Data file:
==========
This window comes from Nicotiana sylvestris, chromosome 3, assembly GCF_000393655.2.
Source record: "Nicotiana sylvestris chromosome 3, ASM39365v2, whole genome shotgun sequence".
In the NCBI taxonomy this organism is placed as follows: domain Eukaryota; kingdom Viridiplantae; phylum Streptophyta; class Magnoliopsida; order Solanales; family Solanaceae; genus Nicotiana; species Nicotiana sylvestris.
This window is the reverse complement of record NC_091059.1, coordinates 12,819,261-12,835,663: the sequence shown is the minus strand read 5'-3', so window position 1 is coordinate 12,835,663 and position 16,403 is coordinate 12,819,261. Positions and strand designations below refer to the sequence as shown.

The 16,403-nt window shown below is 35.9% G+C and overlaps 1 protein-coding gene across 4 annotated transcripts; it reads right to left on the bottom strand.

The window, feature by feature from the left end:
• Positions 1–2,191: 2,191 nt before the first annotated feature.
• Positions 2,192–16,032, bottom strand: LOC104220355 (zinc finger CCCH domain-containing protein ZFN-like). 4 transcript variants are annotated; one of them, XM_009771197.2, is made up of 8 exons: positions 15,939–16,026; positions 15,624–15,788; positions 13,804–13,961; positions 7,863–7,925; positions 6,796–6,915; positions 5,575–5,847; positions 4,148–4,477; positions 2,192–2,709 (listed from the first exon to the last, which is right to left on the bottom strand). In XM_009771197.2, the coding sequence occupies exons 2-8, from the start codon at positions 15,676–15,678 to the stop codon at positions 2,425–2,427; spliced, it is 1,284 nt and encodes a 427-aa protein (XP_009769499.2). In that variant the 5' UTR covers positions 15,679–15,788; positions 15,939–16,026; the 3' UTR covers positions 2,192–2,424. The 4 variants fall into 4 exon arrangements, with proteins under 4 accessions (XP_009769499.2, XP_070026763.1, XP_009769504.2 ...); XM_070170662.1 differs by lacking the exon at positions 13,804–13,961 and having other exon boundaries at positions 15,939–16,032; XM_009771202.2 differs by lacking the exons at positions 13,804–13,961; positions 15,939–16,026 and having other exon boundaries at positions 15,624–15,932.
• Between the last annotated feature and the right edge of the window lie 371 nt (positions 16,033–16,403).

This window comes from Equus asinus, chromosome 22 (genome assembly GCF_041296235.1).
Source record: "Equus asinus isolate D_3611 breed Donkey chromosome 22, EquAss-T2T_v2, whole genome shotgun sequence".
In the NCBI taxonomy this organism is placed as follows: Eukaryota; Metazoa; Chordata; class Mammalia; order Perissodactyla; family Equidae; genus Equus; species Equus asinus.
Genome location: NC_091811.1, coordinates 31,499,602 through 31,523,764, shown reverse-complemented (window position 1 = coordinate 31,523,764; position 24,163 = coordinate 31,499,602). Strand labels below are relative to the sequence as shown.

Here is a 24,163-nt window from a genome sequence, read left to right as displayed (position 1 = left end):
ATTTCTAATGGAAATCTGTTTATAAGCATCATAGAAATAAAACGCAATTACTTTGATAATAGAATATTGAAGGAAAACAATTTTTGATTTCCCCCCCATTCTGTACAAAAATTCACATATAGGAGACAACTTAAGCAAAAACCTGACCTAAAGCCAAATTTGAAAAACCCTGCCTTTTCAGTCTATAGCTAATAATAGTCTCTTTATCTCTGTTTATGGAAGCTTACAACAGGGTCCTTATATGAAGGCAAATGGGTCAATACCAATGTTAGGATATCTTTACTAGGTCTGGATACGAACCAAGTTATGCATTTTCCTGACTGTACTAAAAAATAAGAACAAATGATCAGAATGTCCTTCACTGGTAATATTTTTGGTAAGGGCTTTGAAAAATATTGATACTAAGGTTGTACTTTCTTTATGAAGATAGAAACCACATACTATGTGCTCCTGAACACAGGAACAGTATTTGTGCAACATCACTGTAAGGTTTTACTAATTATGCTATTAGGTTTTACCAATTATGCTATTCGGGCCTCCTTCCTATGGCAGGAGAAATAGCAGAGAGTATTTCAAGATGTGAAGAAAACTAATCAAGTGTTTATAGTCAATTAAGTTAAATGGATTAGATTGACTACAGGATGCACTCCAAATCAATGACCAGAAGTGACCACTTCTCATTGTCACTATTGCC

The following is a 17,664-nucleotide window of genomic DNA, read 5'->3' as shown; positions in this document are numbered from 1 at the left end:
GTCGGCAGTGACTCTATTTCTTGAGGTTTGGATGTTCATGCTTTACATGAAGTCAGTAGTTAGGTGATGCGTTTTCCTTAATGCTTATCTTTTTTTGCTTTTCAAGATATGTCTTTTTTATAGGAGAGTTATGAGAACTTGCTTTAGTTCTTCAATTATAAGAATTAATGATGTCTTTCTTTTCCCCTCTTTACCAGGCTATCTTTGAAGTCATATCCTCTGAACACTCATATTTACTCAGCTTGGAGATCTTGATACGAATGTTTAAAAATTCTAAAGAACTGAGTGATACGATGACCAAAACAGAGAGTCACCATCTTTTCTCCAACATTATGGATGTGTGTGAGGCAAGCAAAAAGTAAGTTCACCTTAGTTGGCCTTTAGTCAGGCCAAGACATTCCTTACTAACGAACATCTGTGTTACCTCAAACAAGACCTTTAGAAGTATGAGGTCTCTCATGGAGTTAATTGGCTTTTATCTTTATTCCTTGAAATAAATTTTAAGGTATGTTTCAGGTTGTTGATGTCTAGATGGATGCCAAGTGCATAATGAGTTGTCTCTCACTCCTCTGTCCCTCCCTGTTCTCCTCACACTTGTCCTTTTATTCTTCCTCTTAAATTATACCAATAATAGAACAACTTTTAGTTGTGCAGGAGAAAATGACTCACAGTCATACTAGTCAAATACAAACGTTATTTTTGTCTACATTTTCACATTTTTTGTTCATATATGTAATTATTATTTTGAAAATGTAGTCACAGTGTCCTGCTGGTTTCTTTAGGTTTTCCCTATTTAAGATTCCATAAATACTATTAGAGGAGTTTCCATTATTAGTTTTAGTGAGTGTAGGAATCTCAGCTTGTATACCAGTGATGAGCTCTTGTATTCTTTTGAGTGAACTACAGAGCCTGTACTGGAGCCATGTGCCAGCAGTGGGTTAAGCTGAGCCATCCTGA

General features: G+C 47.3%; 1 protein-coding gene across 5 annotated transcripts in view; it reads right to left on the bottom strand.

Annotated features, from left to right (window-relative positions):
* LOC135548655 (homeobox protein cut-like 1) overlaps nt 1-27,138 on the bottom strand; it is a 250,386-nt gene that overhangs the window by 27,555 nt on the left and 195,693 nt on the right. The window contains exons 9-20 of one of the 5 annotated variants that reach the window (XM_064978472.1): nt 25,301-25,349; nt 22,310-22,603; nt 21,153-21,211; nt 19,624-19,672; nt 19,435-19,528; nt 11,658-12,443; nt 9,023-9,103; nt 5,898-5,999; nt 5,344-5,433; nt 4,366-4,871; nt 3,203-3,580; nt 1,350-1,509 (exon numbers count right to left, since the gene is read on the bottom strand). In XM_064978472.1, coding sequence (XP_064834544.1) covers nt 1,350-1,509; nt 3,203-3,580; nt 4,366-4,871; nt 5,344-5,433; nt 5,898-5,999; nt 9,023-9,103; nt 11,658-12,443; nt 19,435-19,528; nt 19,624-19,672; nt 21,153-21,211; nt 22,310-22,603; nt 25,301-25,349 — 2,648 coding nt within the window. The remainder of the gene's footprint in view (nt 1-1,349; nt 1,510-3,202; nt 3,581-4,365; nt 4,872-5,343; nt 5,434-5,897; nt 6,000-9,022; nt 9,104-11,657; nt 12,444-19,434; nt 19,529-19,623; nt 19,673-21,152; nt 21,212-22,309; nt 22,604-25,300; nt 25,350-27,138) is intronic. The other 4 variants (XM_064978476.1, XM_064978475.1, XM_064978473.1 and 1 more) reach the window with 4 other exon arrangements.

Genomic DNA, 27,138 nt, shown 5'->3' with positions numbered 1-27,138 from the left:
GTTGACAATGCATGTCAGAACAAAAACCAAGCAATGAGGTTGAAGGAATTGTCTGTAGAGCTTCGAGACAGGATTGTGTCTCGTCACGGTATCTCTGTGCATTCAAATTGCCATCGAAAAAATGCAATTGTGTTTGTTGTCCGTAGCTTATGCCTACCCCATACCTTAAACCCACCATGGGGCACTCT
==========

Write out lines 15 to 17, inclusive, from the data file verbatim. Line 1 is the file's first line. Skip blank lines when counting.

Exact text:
ATTTCTAATGGAAATCTGTTTATAAGCATCATAGAAATAAAACGCAATTACTTTGATAATAGAATATTGAAGGAAAACAATTTTTGATTTCCCCCCCATTCTGTACAAAAATTCACATATAGGAGACAACTTAAGCAAAAACCTGACCTAAAGCCAAATTTGAAAAACCCTGCCTTTTCAGTCTATAGCTAATAATAGTCTCTTTATCTCTGTTTATGGAAGCTTACAACAGGGTCCTTATATGAAGGCAAATGGGTCAATACCAATGTTAGGATATCTTTACTAGGTCTGGATACGAACCAAGTTATGCATTTTCCTGACTGTACTAAAAAATAAGAACAAATGATCAGAATGTCCTTCACTGGTAATATTTTTGGTAAGGGCTTTGAAAAATATTGATACTAAGGTTGTACTTTCTTTATGAAGATAGAAACCACATACTATGTGCTCCTGAACACAGGAACAGTATTTGTGCAACATCACTGTAAGGTTTTACTAATTATGCTATTAGGTTTTACCAATTATGCTATTCGGGCCTCCTTCCTATGGCAGGAGAAATAGCAGAGAGTATTTCAAGATGTGAAGAAAACTAATCAAGTGTTTATAGTCAATTAAGTTAAATGGATTAGATTGACTACAGGATGCACTCCAAATCAATGACCAGAAGTGACCACTTCTCATTGTCACTATTGCC

The following is a 17,664-nucleotide window of genomic DNA, read 5'->3' as shown; positions in this document are numbered from 1 at the left end:
GTCGGCAGTGACTCTATTTCTTGAGGTTTGGATGTTCATGCTTTACATGAAGTCAGTAGTTAGGTGATGCGTTTTCCTTAATGCTTATCTTTTTTTGCTTTTCAAGATATGTCTTTTTTATAGGAGAGTTATGAGAACTTGCTTTAGTTCTTCAATTATAAGAATTAATGATGTCTTTCTTTTCCCCTCTTTACCAGGCTATCTTTGAAGTCATATCCTCTGAACACTCATATTTACTCAGCTTGGAGATCTTGATACGAATGTTTAAAAATTCTAAAGAACTGAGTGATACGATGACCAAAACAGAGAGTCACCATCTTTTCTCCAACATTATGGATGTGTGTGAGGCAAGCAAAAAGTAAGTTCACCTTAGTTGGCCTTTAGTCAGGCCAAGACATTCCTTACTAACGAACATCTGTGTTACCTCAAACAAGACCTTTAGAAGTATGAGGTCTCTCATGGAGTTAATTGGCTTTTATCTTTATTCCTTGAAATAAATTTTAAGGTATGTTTCAGGTTGTTGATGTCTAGATGGATGCCAAGTGCATAATGAGTTGTCTCTCACTCCTCTGTCCCTCCCTGTTCTCCTCACACTTGTCCTTTTATTCTTCCTCTTAAATTATACCAATAATAGAACAACTTTTAGTTGTGCAGGAGAAAATGACTCACAGTCATACTAGTCAAATACAAACGTTATTTTTGTCTACATTTTCACATTTTTTGTTCATATATGTAATTATTATTTTGAAAATGTAGTCACAGTGTCCTGCTGGTTTCTTTAGGTTTTCCCTATTTAAGATTCCATAAATACTATTAGAGGAGTTTCCATTATTAGTTTTAGTGAGTGTAGGAATCTCAGCTTGTATACCAGTGATGAGCTCTTGTATTCTTTTGAGTGAACTACAGAGCCTGTACTGGAGCCATGTGCCAGCAGTGGGTTAAGCTGAGCCATCCTGA